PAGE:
AFTER well-publicised but ineffectual interventions by both Donald Trump and celebrity lawyer Gloria Allred, this year’s “October Surprise” looked poised to be as meaningless to the presidential race as the “revelation” four years ago that Barack Obama’s aunt was living in the US illegally. But with Hurricane Sandy slamming into the East Coast, Mother Nature certainly made her pitch to be October’s potential game-changer. Luckily she decided to give some warning.
Certainly, with early voting and in-person absentee voting suspended in North Carolina and Virginia respectively, Sandy undermined attempts by both campaigns, but especially Democrats, to get voters to cast their ballots as early as possible. Schedules and swing-state visits were cast aside, as both campaigns suspended some TV commercials and courted supporters for donations to the Red Cross rather than their campaigns. At least until Wednesday morning, both campaigns had declared a truce.
For optics at least, you might think the events earlier this week play right into the hands of President Obama. Mitt Romney’s stump speeches will still receive coverage but, with such a seismic event, the media has been preoccupied with covering President – rather than candidate – Obama. As they should. This, however, is far from being a win-win situation for Obama. His campaign will be aware that, with such a tight race and with Romney still enjoying a strong national lead, fulfilling the obligations of the office also reins in the President’s campaign visits to key swing states, especially Ohio.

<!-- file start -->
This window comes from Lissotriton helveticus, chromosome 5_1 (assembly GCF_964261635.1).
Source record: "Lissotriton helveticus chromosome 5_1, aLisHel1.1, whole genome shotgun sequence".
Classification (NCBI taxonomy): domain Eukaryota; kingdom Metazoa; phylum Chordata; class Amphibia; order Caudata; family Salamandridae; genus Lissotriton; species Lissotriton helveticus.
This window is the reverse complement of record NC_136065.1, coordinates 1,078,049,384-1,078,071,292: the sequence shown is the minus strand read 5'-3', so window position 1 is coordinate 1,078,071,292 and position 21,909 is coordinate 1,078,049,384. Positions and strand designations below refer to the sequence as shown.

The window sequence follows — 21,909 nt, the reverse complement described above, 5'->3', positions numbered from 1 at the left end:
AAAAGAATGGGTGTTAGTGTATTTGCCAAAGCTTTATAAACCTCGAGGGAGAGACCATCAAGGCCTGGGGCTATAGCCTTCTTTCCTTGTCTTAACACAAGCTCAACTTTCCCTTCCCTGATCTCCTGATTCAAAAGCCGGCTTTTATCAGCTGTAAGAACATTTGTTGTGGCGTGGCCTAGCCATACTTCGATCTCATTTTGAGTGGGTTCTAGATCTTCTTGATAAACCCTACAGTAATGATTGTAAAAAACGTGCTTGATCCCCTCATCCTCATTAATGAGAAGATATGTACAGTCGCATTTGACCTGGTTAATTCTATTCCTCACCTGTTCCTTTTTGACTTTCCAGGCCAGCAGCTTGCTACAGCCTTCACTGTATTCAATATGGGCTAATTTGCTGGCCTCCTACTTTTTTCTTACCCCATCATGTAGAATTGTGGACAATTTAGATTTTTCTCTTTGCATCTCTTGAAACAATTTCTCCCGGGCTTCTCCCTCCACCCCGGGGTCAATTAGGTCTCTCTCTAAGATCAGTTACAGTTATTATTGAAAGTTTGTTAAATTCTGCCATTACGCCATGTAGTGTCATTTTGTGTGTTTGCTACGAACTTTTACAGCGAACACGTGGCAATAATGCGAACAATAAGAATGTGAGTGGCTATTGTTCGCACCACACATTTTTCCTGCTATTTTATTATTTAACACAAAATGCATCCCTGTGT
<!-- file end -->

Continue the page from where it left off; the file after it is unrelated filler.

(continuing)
The race has now largely taken on a “Mittmentum” versus “Math” narrative: that Romney is certainly the candidate in the ascendency, but his ability to cross the magic 270 electoral college vote threshold remains questionable. However, Republicans still have good reason to be optimistic. On Monday, Rasmussen showed Romney ahead for the first time in Ohio since May. Before Sandy hit, vice president Joe Biden was set to campaign in the Democratic state of Pennsylvania. The Obama campaign is now expending resources on TV ads in Michigan. Former President Bill Clinton was sent to Minnesota after a poll showed Romney within the margin of error. The state has the longest consecutive streak of voting Democratic, last backing a Republican during Richard Nixon’s 1972 landslide.
Romney might not be the favourite quite yet, but he’s certainly the only candidate on the offensive. Even in the polls that show Obama and Romney neck and neck, the Republicans have a considerable enthusiasm gap and, according to Gallup, have a surprising edge among early voters. But Friday also signals the last time before election day that new jobs numbers will be released. And they will be the strongest indication whether Obama will remain in the White House or is just keeping Romney’s seat warm.
Ewan Watt is a Washington, D.C.-based consultant. You can follow him on Twitter @ewancwatt